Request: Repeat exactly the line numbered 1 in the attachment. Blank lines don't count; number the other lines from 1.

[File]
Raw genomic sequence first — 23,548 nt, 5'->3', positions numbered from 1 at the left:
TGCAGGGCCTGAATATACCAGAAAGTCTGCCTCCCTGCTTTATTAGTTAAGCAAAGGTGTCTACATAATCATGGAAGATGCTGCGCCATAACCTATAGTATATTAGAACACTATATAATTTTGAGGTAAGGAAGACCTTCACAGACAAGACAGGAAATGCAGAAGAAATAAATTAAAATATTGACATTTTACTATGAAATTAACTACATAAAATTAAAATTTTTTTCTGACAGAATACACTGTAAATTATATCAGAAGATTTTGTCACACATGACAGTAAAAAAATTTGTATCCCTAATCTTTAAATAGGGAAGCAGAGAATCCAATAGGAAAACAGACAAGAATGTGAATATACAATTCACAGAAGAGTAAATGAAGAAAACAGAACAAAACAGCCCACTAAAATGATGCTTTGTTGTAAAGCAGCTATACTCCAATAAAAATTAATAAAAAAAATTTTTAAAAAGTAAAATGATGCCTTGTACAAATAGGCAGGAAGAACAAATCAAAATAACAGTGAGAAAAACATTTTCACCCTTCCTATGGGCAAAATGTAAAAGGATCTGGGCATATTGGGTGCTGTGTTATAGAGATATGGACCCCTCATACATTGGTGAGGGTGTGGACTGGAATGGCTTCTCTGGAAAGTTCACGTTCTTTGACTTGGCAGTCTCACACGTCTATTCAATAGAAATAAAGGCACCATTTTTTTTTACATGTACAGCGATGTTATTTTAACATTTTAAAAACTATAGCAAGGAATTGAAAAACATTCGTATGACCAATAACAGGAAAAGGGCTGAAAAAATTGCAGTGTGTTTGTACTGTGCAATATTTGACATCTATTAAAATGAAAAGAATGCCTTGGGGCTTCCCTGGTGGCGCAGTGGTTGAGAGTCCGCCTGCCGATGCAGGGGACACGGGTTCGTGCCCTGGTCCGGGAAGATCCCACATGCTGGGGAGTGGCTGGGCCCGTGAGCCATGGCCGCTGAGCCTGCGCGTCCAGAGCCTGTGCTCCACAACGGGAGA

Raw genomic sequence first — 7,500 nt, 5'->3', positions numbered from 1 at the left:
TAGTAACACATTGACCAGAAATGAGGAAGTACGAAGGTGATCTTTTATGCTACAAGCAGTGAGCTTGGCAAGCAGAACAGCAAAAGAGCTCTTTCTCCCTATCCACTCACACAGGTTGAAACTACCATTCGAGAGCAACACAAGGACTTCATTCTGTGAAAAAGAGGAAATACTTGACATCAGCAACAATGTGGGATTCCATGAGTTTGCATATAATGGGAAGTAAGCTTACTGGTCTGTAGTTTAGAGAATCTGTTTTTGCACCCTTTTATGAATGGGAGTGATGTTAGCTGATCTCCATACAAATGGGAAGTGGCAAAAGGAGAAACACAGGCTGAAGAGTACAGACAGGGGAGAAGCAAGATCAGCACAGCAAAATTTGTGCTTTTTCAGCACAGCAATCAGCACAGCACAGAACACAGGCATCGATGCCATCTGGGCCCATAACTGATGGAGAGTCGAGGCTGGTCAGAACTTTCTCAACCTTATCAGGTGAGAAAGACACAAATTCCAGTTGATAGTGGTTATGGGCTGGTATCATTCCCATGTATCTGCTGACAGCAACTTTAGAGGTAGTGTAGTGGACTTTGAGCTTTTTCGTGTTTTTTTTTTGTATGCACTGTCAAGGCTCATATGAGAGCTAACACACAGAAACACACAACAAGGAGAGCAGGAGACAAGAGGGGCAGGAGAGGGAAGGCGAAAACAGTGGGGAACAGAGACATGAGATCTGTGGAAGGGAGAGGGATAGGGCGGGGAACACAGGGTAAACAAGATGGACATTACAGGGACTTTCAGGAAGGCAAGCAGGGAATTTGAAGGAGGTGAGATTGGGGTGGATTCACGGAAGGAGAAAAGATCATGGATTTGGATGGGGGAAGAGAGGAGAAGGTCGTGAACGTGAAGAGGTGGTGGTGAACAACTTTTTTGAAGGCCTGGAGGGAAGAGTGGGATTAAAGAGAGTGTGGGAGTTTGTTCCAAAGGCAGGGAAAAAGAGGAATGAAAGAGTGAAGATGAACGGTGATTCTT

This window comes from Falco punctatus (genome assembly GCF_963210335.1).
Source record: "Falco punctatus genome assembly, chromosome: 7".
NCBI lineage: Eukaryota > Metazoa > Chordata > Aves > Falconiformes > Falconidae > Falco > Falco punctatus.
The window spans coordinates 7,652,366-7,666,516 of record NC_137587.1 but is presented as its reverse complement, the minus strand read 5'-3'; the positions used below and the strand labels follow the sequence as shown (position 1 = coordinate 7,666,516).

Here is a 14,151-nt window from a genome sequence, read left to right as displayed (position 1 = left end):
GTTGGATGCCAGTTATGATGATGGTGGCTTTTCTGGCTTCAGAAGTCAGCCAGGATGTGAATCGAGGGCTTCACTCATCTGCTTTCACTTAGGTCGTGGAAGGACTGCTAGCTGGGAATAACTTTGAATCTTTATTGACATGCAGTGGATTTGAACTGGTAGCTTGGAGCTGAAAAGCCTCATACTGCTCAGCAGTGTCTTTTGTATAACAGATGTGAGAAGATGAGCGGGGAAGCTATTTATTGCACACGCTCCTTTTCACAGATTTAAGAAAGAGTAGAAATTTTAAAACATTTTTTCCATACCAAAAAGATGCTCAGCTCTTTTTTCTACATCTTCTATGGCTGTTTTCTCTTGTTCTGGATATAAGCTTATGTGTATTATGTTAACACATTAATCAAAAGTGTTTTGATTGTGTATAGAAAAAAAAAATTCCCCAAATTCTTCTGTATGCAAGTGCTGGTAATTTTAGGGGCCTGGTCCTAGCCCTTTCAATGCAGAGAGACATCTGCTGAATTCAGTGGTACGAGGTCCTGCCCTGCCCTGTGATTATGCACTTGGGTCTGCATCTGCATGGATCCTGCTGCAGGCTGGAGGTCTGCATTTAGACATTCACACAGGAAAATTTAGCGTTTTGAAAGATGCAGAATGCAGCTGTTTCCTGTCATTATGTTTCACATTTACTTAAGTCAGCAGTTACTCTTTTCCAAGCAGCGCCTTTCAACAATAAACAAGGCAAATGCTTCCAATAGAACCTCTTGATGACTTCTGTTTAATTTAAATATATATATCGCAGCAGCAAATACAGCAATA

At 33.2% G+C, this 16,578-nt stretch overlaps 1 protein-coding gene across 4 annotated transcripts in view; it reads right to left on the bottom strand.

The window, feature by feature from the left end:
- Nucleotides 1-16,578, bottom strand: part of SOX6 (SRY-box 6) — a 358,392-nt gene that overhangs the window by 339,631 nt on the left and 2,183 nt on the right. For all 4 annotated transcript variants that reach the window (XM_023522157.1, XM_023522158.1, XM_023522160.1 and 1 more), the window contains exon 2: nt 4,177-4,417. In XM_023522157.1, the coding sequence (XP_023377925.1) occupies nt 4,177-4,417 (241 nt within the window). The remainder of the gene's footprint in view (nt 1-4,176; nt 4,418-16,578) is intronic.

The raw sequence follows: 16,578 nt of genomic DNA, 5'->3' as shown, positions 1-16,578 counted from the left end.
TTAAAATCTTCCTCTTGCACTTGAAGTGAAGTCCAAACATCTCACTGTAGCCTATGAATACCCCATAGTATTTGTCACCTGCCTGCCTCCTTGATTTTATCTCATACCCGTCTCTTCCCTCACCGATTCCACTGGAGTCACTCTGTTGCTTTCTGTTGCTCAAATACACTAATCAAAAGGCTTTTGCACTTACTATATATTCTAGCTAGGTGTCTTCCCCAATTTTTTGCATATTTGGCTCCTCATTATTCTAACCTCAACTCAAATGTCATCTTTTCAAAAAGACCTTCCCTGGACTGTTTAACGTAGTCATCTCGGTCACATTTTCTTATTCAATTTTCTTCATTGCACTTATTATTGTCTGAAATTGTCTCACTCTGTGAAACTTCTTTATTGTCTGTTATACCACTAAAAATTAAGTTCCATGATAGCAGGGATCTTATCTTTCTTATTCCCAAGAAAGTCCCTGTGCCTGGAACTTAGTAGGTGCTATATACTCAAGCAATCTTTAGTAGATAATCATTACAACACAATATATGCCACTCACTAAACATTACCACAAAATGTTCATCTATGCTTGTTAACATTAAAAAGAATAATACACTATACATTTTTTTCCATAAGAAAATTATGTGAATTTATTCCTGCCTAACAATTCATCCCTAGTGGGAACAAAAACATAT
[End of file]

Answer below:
Raw genomic sequence first — 23,548 nt, 5'->3', positions numbered from 1 at the left: